Remote worker support at forefront for venue IT during coronavirus shutdowns

With almost all work now being done remotely, it’s no surprise that team and venue IT staffs have virtual operations support at the forefront as the coronavirus shuts down most business operations.

In emails and calls to a small group of venue, team and school IT leaders the task of making sure that staffs could work online in a virtual fashion was the one common response from every person who replied to our questions. According to our short list of respondents that task included getting mobile devices into the hands of those who needed them, and setting up systems like virtual private networks (VPNs) and virtual desktop environments (VDI) so that work could proceed in an orderly, secure fashion.

Since many of the people we asked for comments couldn’t reply publicly, we are going to keep all replies anonymous and surface the information only. The other main question we asked was whether or not the virus shutdowns had either delayed or accelerated any construction or other deployment projects; we got a mix of replies in both directions, as some venues are taking advantage of the shutdowns to get inside arenas that don’t have any events happening now. In addition to some wireless-tech projects that are proceeding apace, we also heard about other repairs to systems like elevators and escalators, which are more easily done when venues are empty.

But we also heard from some venues that shutdowns right now will likely push some projects back, maybe even a year or more. One venue that is largely empty in the summer will have to skip a planned network upgrade because it expects that normally empty dates in the fall and winter will be filled by cancelled events that will need to be rescheduled. Another venue said that it has projects lined up ready to go, but has not yet gotten budget approval to proceed.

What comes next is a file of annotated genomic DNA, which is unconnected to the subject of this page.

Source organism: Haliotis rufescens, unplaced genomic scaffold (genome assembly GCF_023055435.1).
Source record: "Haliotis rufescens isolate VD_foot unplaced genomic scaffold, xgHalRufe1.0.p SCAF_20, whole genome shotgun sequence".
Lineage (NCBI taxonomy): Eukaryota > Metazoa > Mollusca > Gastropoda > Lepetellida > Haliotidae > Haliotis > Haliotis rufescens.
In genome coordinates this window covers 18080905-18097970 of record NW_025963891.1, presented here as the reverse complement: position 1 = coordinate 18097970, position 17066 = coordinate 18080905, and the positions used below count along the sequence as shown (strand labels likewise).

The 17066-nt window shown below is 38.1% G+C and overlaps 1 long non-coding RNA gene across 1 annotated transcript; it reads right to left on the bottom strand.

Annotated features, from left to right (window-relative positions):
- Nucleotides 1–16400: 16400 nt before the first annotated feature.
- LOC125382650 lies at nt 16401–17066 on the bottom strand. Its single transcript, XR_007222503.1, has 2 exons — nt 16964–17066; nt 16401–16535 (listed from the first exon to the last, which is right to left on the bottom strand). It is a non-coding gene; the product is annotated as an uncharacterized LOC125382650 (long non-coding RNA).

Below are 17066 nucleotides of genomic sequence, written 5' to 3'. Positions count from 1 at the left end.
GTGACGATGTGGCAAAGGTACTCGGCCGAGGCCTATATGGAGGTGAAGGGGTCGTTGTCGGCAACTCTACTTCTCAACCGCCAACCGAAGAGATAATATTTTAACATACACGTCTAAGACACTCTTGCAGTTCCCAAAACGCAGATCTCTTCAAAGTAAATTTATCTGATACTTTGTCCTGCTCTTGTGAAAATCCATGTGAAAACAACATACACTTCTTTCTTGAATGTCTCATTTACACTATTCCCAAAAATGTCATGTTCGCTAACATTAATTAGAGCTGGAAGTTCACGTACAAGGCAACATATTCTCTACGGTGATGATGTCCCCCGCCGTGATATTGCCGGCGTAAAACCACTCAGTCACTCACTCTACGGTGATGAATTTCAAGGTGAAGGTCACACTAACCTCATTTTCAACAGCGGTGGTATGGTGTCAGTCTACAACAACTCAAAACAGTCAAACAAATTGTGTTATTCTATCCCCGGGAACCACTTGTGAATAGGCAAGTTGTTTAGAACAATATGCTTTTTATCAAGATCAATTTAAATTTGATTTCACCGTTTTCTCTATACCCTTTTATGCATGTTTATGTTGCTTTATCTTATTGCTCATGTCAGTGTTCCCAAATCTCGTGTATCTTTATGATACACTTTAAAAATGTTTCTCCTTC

Following our editorial from earlier this week, when we encouraged venues to make their spaces available for coronavirus response efforts, it was clear that many venues across the world had already started down that path. One of the quickest uses to surface was using venues’ wide-open parking lots as staging areas for mobile coronavirus testing; Miami’s Hard Rock Stadium, Tampa’s Raymond James Stadium and Washington D.C.’s FedEx Field were among those with testing systems put in parking lots.

Some venues have already been tabbed as places for temporary hospitals, with deployments at Seattle’s CenturyLink Field and New York’s Billie Jean King National Tennis Center already underway. Other venues, including Rocket Mortgage Fieldhouse in Cleveland and State Farm Stadium in Glendale, Ariz., have hosted blood drives.

Using venues to support coronavirus response efforts is a worldwide trend, with former Olympic venues in London being proposed as support sites, as well as former World Cup venues in Brazil. Perth Stadium in Australia is also being used, as a public safety command center, like Chicago’s United Center, which is being used as a logistics hub.

Many other venues are stepping forward to offer free public Wi-Fi access in parking lots so that people who don’t have internet access at home can safely drive up and connect. Ball State University and the Jackson Hole Fairgrounds are just two of many venues doing this.

Venues are also offering their extensive kitchen and food-storage capabilities for the response effort. The Green Bay Packers have been preparing and delivering meals for schools and health-care workers, while the Pepsi Center in Denver offered cooler space to store food. Many other venues have contributed existing stores of food to charitable organizations and support efforts, since those items won’t be used at any of the many cancelled events.